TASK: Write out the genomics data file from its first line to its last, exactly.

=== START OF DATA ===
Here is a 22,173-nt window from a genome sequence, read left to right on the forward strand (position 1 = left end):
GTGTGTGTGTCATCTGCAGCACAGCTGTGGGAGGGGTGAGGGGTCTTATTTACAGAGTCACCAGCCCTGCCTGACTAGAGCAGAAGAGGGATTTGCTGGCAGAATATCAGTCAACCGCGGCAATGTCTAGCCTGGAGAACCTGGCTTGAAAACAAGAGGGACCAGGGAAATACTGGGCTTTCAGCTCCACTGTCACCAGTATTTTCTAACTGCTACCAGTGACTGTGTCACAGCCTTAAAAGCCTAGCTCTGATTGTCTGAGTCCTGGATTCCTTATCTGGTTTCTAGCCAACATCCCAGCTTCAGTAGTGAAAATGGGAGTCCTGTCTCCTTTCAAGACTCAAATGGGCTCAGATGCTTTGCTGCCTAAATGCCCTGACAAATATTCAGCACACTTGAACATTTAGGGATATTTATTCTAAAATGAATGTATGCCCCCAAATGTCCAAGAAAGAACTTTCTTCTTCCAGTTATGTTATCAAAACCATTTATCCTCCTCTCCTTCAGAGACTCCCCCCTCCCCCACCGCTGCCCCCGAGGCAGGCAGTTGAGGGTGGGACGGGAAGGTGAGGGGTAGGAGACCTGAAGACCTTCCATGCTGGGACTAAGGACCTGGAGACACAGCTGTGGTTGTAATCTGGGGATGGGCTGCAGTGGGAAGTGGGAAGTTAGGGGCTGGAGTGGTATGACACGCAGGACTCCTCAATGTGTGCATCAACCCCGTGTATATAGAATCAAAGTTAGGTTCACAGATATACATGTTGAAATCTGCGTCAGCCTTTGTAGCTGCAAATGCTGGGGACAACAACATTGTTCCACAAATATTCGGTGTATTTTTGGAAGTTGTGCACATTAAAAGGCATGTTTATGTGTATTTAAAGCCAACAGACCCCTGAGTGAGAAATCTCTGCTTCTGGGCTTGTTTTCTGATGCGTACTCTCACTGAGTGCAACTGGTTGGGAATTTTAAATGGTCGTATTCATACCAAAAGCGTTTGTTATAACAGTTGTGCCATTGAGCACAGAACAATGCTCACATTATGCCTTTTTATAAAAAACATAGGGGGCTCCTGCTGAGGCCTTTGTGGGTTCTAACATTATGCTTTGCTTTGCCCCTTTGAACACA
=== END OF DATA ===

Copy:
Here is a 22,173-nt window from a genome sequence, read left to right on the forward strand (position 1 = left end):
GTGTGTGTGTCATCTGCAGCACAGCTGTGGGAGGGGTGAGGGGTCTTATTTACAGAGTCACCAGCCCTGCCTGACTAGAGCAGAAGAGGGATTTGCTGGCAGAATATCAGTCAACCGCGGCAATGTCTAGCCTGGAGAACCTGGCTTGAAAACAAGAGGGACCAGGGAAATACTGGGCTTTCAGCTCCACTGTCACCAGTATTTTCTAACTGCTACCAGTGACTGTGTCACAGCCTTAAAAGCCTAGCTCTGATTGTCTGAGTCCTGGATTCCTTATCTGGTTTCTAGCCAACATCCCAGCTTCAGTAGTGAAAATGGGAGTCCTGTCTCCTTTCAAGACTCAAATGGGCTCAGATGCTTTGCTGCCTAAATGCCCTGACAAATATTCAGCACACTTGAACATTTAGGGATATTTATTCTAAAATGAATGTATGCCCCCAAATGTCCAAGAAAGAACTTTCTTCTTCCAGTTATGTTATCAAAACCATTTATCCTCCTCTCCTTCAGAGACTCCCCCCTCCCCCACCGCTGCCCCCGAGGCAGGCAGTTGAGGGTGGGACGGGAAGGTGAGGGGTAGGAGACCTGAAGACCTTCCATGCTGGGACTAAGGACCTGGAGACACAGCTGTGGTTGTAATCTGGGGATGGGCTGCAGTGGGAAGTGGGAAGTTAGGGGCTGGAGTGGTATGACACGCAGGACTCCTCAATGTGTGCATCAACCCCGTGTATATAGAATCAAAGTTAGGTTCACAGATATACATGTTGAAATCTGCGTCAGCCTTTGTAGCTGCAAATGCTGGGGACAACAACATTGTTCCACAAATATTCGGTGTATTTTTGGAAGTTGTGCACATTAAAAGGCATGTTTATGTGTATTTAAAGCCAACAGACCCCTGAGTGAGAAATCTCTGCTTCTGGGCTTGTTTTCTGATGCGTACTCTCACTGAGTGCAACTGGTTGGGAATTTTAAATGGTCGTATTCATACCAAAAGCGTTTGTTATAACAGTTGTGCCATTGAGCACAGAACAATGCTCACATTATGCCTTTTTATAAAAAACATAGGGGGCTCCTGCTGAGGCCTTTGTGGGTTCTAACATTATGCTTTGCTTTGCCCCTTTGAACACA